Elderly women who drink large amounts of coffee may experience greater bone loss than those who do not, according to a new study published in the American Journal Of Clinical Nutrition, 2001 (pp. 694-700).

The finding arose from research conducted as part of a larger long-term study of osteoporosis, during which scientists examine the interaction between caffeine intake, genetic type and the disease by compared the bone mineral density (BMD) of women in high and low categories of caffeine consumption.

The study involved 96 women, of an average age of 71 years, who were not taking any Vitamin D or calcium supplements. They were divided according to high (more than 300mg/day) and low (less than 300mg/day) caffeine consumption using 7-day food diaries.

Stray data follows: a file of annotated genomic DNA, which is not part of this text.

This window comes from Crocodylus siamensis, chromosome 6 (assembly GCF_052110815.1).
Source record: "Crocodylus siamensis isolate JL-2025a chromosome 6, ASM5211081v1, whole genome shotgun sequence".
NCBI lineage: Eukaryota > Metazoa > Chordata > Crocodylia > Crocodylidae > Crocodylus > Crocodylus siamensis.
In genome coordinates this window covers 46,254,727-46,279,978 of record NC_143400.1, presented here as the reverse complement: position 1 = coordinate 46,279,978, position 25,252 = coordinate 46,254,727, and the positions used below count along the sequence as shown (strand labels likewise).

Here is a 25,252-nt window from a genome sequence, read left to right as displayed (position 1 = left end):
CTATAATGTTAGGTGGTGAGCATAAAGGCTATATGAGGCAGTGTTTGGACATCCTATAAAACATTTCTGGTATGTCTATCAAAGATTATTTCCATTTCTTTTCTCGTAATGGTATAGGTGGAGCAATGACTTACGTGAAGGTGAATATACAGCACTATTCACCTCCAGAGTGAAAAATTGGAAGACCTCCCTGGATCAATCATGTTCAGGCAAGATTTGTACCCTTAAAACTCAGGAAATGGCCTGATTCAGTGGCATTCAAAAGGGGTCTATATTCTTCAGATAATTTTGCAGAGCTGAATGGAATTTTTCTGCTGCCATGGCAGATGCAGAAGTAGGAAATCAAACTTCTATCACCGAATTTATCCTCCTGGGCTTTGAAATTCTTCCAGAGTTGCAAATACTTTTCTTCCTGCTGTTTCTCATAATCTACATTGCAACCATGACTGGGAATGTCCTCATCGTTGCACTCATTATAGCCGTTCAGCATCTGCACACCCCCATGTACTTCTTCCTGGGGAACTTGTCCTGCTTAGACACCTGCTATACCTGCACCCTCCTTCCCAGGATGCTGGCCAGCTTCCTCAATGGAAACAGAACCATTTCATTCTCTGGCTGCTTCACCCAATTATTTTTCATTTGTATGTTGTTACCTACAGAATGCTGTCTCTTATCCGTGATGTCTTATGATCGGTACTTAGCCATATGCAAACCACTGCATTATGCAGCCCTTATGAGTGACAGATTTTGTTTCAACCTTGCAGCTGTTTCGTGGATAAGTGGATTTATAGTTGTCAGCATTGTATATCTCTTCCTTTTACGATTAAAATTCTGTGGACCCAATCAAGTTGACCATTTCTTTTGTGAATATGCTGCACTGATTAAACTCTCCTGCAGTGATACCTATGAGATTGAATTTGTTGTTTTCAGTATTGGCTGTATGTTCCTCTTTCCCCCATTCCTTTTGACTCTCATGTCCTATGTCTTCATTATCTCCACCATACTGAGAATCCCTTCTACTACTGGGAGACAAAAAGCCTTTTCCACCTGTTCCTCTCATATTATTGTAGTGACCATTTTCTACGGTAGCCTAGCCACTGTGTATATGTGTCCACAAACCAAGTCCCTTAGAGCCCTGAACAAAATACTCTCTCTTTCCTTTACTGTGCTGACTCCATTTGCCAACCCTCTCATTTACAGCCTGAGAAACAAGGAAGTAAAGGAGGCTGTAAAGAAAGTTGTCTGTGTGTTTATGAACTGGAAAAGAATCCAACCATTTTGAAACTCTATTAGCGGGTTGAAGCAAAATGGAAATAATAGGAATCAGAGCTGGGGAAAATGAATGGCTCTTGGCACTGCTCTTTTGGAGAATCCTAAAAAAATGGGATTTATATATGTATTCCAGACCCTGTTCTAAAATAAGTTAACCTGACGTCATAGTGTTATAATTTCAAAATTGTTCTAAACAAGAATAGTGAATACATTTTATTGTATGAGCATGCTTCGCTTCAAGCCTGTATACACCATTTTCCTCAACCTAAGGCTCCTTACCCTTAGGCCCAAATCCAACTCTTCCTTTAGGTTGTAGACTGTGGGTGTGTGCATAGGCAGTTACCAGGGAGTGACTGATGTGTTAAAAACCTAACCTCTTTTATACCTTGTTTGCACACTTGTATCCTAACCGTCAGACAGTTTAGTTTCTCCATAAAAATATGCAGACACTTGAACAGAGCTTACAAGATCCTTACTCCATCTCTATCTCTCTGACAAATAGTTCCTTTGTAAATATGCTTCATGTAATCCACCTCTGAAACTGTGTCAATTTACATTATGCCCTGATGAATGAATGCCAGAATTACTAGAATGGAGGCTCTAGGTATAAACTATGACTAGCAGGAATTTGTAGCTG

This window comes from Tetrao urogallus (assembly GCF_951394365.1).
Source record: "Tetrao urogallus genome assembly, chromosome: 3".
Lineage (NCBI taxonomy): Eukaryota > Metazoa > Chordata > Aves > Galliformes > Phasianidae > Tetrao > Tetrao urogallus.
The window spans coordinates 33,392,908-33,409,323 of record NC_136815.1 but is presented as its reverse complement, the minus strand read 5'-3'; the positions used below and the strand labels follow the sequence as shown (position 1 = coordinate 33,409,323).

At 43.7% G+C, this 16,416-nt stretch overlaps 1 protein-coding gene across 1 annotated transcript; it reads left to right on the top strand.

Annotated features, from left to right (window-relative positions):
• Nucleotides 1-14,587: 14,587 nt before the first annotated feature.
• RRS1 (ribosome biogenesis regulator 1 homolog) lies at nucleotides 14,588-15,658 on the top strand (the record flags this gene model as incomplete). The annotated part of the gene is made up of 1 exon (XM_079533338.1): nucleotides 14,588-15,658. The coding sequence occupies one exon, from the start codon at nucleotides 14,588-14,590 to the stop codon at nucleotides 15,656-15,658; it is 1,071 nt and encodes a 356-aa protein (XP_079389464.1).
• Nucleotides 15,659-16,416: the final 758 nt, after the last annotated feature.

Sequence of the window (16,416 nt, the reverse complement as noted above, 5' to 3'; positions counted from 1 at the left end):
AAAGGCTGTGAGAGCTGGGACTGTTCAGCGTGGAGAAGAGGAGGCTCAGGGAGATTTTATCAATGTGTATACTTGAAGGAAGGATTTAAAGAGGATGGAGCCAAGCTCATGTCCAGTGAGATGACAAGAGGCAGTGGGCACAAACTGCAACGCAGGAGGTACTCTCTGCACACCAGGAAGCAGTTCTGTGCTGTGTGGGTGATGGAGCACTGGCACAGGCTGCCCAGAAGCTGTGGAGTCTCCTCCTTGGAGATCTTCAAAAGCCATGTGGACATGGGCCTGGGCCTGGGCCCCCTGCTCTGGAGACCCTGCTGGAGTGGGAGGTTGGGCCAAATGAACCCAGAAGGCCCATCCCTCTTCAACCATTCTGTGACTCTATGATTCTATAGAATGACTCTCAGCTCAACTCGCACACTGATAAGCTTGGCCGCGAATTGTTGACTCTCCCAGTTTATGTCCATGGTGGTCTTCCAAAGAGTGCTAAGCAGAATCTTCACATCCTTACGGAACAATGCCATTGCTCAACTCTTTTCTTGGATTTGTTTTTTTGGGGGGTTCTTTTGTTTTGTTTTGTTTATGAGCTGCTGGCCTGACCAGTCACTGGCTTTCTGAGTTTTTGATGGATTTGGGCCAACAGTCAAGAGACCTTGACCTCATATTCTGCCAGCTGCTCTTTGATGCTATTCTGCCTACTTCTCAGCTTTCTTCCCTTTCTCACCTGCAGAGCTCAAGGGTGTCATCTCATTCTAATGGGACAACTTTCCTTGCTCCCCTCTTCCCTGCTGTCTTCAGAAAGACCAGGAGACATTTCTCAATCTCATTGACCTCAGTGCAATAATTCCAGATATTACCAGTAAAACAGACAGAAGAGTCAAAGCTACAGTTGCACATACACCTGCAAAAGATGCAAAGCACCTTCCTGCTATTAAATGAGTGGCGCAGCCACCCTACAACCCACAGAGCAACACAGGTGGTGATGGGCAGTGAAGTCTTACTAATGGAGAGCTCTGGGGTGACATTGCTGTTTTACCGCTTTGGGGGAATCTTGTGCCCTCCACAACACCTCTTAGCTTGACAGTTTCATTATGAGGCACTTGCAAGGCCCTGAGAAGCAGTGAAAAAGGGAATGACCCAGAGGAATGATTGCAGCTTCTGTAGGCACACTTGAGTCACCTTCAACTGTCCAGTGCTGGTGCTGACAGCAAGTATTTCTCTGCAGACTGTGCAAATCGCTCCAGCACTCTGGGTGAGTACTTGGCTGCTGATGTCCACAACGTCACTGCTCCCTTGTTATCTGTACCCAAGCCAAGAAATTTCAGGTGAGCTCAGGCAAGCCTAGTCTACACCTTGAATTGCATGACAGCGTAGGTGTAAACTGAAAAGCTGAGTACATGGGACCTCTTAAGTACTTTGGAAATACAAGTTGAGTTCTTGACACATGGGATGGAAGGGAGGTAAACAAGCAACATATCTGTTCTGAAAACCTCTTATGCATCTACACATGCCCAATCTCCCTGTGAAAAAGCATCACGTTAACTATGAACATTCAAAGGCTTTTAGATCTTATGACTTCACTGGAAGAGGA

Researchers discovered that the women with high caffeine intake experienced significantly higher rates of bone loss at the spine.